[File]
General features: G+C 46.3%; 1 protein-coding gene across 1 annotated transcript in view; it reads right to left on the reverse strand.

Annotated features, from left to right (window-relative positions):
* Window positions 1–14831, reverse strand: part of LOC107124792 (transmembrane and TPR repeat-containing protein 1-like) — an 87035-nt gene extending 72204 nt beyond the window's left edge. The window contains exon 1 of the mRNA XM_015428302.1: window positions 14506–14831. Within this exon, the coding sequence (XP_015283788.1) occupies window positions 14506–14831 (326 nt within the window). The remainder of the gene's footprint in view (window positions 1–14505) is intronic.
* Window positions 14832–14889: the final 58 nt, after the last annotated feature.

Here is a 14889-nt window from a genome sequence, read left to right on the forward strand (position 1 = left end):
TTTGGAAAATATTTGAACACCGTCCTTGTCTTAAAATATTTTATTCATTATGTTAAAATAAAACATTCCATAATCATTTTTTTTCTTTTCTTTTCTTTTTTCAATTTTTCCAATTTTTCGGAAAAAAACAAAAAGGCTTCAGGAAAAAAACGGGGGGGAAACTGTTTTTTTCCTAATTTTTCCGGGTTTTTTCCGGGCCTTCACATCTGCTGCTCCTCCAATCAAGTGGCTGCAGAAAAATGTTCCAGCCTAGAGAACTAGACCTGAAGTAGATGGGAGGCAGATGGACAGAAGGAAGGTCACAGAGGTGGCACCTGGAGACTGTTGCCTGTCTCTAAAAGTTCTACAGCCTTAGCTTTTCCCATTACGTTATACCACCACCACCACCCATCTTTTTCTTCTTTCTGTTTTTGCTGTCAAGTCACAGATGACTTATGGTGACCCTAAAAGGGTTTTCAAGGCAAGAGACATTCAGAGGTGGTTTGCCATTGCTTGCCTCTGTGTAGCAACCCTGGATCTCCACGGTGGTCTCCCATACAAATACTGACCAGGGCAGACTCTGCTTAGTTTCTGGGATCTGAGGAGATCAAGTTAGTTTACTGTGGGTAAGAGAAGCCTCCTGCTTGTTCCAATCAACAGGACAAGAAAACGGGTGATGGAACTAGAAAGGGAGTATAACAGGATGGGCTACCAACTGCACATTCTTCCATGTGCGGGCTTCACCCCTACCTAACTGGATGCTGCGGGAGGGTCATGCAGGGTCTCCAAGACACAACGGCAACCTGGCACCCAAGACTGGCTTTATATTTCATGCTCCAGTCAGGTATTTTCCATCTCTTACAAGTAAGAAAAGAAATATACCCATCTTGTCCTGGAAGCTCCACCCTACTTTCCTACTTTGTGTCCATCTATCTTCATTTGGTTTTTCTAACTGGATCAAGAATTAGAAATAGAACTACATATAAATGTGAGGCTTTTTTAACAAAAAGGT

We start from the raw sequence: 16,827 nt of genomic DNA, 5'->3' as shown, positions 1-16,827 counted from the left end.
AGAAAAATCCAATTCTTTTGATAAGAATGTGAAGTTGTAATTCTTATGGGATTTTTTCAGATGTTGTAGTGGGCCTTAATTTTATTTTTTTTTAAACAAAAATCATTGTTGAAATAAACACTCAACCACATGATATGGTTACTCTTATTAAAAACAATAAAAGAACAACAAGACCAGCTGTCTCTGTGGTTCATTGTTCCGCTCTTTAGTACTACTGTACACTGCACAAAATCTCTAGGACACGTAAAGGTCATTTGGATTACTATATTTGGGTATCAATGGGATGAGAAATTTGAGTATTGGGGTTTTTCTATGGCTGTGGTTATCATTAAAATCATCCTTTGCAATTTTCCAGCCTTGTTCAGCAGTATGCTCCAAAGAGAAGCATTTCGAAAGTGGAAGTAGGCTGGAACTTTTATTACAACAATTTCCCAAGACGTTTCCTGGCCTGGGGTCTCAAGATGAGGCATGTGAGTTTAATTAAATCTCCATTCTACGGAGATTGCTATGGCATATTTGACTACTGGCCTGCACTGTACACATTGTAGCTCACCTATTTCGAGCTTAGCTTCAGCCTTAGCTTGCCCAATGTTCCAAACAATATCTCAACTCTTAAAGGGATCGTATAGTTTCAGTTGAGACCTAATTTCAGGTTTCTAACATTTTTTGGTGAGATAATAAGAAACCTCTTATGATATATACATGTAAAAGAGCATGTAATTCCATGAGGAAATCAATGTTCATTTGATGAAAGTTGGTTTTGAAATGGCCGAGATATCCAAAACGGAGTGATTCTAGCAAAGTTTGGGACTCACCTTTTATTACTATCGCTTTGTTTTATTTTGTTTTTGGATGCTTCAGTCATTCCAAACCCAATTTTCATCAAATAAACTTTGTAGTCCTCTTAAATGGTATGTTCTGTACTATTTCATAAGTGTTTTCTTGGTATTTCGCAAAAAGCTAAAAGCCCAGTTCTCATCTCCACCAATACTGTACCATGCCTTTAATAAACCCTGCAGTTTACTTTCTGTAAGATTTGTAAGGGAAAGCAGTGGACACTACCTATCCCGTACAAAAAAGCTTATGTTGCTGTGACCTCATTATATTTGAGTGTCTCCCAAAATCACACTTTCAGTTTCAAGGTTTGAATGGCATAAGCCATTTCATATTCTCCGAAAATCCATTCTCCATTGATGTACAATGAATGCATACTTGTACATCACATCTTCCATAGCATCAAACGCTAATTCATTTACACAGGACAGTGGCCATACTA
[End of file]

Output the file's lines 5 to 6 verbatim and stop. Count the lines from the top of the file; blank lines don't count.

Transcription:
Here is a 14889-nt window from a genome sequence, read left to right on the forward strand (position 1 = left end):
TTTGGAAAATATTTGAACACCGTCCTTGTCTTAAAATATTTTATTCATTATGTTAAAATAAAACATTCCATAATCATTTTTTTTCTTTTCTTTTCTTTTTTCAATTTTTCCAATTTTTCGGAAAAAAACAAAAAGGCTTCAGGAAAAAAACGGGGGGGAAACTGTTTTTTTCCTAATTTTTCCGGGTTTTTTCCGGGCCTTCACATCTGCTGCTCCTCCAATCAAGTGGCTGCAGAAAAATGTTCCAGCCTAGAGAACTAGACCTGAAGTAGATGGGAGGCAGATGGACAGAAGGAAGGTCACAGAGGTGGCACCTGGAGACTGTTGCCTGTCTCTAAAAGTTCTACAGCCTTAGCTTTTCCCATTACGTTATACCACCACCACCACCCATCTTTTTCTTCTTTCTGTTTTTGCTGTCAAGTCACAGATGACTTATGGTGACCCTAAAAGGGTTTTCAAGGCAAGAGACATTCAGAGGTGGTTTGCCATTGCTTGCCTCTGTGTAGCAACCCTGGATCTCCACGGTGGTCTCCCATACAAATACTGACCAGGGCAGACTCTGCTTAGTTTCTGGGATCTGAGGAGATCAAGTTAGTTTACTGTGGGTAAGAGAAGCCTCCTGCTTGTTCCAATCAACAGGACAAGAAAACGGGTGATGGAACTAGAAAGGGAGTATAACAGGATGGGCTACCAACTGCACATTCTTCCATGTGCGGGCTTCACCCCTACCTAACTGGATGCTGCGGGAGGGTCATGCAGGGTCTCCAAGACACAACGGCAACCTGGCACCCAAGACTGGCTTTATATTTCATGCTCCAGTCAGGTATTTTCCATCTCTTACAAGTAAGAAAAGAAATATACCCATCTTGTCCTGGAAGCTCCACCCTACTTTCCTACTTTGTGTCCATCTATCTTCATTTGGTTTTTCTAACTGGATCAAGAATTAGAAATAGAACTACATATAAATGTGAGGCTTTTTTAACAAAAAGGT